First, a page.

Follow the yellow marked hiking trails one tenth of a mile to a fork in the trail.  You can follow the trail to the right for 4 tenths of a mile to Area 1 or you can turn left and follow the trail 4 tenths of a mile to areas 2 and 3.  Hobby mineral collecting is allowed with the blue painted boundaries seen on the trees.  You will see areas that have been previously dug.  You should go prepared with a shovel for digging and a sifting screen.  During warm weather you should also bring, sunscreen, hat, water and bug spray although the day we visited there were no bugs.   We met a couple of young men who were serious rock hounds and they both brought pointed shovels and dug down quite deeply in their search.  On previous visits they claimed to have found good specimens of amethyst. We were not as well prepared and only had a small fireplace shovel and kitchen colander.   Despite our unpreparedness we were able to find small chips of amethyst and one good size quartz crystal.

             This is a fun and inexpensive way to spend a few hours as a family.   The hike is short, you could pack a picnic lunch and who knows maybe even find a true gem.

             For more information see the Forest Services web site


Wednesday, January 29, 2014

Wilhelm's Chalet by Deborah

       Last time I talked about the man who built the 1930’s chalet that can be viewed on a short hike in Stoneham Maine (Hiking with some history and mystery.)  This week I would like to talk a little more about the chalet itself, as well as, the goat barn.  According to The Sun Journal the chalet is owned by the developer Bob Bahre.  The property is part of 1700 acres that have been on the market for some time along with an interest in the timeshare company Evergreen Inn.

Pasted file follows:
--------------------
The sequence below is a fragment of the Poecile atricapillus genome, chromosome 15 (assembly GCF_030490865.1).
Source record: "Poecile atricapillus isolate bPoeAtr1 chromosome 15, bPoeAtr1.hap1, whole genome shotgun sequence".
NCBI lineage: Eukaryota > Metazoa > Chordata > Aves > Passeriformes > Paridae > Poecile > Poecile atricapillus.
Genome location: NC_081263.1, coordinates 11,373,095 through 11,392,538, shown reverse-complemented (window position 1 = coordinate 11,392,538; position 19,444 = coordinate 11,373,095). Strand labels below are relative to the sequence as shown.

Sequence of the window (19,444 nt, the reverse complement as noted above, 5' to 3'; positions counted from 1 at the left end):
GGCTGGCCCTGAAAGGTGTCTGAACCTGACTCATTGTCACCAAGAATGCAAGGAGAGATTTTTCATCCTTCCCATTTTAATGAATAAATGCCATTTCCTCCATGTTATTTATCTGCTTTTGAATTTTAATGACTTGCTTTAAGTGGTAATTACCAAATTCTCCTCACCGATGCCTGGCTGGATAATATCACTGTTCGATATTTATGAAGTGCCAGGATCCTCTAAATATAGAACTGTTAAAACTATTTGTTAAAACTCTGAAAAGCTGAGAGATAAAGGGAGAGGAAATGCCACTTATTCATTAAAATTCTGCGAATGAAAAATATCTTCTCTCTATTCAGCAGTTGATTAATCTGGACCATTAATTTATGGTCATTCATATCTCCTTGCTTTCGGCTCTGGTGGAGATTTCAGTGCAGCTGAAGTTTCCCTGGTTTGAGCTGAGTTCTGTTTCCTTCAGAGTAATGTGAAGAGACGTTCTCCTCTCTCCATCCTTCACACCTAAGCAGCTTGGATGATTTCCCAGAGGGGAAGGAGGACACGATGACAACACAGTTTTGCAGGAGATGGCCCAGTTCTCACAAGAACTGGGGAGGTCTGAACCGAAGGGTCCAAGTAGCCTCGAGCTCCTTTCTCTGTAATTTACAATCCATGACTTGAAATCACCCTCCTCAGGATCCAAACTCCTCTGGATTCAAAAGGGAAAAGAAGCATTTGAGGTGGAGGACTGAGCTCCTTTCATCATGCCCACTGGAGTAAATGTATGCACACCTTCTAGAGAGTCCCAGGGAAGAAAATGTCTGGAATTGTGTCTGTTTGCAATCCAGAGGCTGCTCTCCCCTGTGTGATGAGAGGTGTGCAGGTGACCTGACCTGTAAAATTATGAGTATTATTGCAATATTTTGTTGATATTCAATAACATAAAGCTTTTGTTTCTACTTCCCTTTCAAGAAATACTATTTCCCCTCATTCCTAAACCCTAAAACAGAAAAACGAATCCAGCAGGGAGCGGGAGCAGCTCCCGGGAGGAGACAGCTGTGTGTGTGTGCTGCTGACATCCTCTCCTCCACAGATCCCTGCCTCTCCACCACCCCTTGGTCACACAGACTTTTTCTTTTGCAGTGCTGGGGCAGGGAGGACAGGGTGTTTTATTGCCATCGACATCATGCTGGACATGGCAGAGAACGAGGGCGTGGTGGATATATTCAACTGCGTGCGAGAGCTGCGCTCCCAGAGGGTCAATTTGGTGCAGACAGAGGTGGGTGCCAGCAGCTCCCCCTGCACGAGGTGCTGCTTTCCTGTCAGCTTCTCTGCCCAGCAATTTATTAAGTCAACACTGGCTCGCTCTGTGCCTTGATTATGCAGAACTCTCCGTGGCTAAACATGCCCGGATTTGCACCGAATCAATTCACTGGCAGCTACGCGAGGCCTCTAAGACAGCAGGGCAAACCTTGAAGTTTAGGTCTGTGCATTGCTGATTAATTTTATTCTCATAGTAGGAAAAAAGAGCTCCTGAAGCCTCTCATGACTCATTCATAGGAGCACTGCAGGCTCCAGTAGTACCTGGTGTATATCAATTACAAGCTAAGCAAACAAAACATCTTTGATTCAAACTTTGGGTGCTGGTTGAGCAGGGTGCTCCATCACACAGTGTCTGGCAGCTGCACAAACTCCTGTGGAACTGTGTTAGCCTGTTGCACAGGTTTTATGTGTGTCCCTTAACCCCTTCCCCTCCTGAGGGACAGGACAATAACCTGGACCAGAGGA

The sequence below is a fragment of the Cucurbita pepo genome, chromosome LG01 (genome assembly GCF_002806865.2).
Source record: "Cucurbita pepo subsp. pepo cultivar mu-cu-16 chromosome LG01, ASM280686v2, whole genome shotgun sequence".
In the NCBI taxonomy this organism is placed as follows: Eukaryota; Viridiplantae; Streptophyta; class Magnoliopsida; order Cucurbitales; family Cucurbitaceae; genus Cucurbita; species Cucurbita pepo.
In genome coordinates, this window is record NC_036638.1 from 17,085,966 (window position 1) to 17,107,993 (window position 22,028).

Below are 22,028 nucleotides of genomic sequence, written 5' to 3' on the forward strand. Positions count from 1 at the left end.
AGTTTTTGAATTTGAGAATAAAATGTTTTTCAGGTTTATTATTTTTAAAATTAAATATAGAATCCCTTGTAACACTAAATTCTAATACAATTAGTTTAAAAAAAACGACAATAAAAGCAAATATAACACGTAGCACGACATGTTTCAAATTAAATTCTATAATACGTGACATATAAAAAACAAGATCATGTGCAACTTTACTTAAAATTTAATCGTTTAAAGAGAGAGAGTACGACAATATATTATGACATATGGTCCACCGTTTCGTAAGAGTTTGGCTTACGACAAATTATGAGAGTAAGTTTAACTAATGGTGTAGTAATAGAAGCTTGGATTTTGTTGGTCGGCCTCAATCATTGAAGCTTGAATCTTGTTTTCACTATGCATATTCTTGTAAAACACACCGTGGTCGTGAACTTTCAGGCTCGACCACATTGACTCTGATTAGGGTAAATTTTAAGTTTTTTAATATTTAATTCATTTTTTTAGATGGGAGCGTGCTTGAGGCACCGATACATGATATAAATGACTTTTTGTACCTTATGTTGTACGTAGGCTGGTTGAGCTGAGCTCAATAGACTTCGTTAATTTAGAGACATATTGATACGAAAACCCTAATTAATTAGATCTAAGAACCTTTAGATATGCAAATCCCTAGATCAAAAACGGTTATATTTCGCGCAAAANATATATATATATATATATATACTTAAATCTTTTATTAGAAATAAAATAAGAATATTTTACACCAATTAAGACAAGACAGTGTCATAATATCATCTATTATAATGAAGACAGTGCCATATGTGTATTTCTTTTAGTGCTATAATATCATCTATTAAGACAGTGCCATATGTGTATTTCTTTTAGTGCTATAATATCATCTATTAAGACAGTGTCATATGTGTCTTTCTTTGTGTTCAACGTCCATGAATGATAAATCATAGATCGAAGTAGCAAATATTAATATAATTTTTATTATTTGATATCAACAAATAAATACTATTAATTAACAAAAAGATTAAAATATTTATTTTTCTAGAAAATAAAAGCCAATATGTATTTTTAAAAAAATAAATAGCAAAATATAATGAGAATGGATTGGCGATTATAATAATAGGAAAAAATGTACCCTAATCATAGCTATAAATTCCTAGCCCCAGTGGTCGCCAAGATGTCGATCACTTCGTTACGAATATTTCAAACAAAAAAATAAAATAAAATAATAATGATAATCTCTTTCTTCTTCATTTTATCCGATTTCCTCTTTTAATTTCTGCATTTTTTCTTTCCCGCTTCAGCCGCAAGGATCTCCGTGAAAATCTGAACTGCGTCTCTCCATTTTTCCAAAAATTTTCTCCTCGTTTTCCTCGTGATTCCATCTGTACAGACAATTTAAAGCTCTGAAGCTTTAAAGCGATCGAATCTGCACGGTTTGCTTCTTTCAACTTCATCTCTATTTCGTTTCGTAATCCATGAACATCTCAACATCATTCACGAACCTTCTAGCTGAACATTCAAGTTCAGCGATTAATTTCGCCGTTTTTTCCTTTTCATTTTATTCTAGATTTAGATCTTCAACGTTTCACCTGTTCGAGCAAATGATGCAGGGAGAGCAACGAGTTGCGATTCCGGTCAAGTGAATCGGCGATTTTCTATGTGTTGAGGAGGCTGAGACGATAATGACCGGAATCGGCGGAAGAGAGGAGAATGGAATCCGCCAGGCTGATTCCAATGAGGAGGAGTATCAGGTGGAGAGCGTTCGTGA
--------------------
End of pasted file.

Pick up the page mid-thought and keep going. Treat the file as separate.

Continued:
Since Wilhelm’s death the chalet has been mostly vacant except for some restoration in the 1970’s.  Since the closing of the Evergreen Valley ski area it has been unoccupied.  The chalet was built to replicate the style of a Swiss chalet and has five bedrooms each with a sink as well as two bathrooms.  The second floor has birch railings and above the dining area hangs a wagon wheel chandelier.  The fireplace is made of rose quartz and has the year of the chalets birth, 1932 carved in granite. 
            The chalet boasted all the comforts of home when it was built and probably was nicer than most.  Wilhelm installed indoor plumbing, heat was provided by forced hot air heat from a wood furnace and electricity from hydropower from a local stream. 
            Part of the property also houses a large barn where Wilhelm raised his cattle and goats.  One of the more interesting facts that surrounds this remarkable property is that the Green Berets used the barn for training exercises during the 1970’s.  The bunk beds they installed for soldiers still remain in the barn.
            The view from the front of the property allows visitors to see for miles.  The condition of the chalet is deteriorating and I sincerely hope someone restores it before it is too late. 
  The Lovell Historical Society has many photos that show the interior of the chalet when Roy Wilhelm lived and worked there.  You can see them at:


Monday, December 23, 2013

Hiking with some history and mystery by Deborah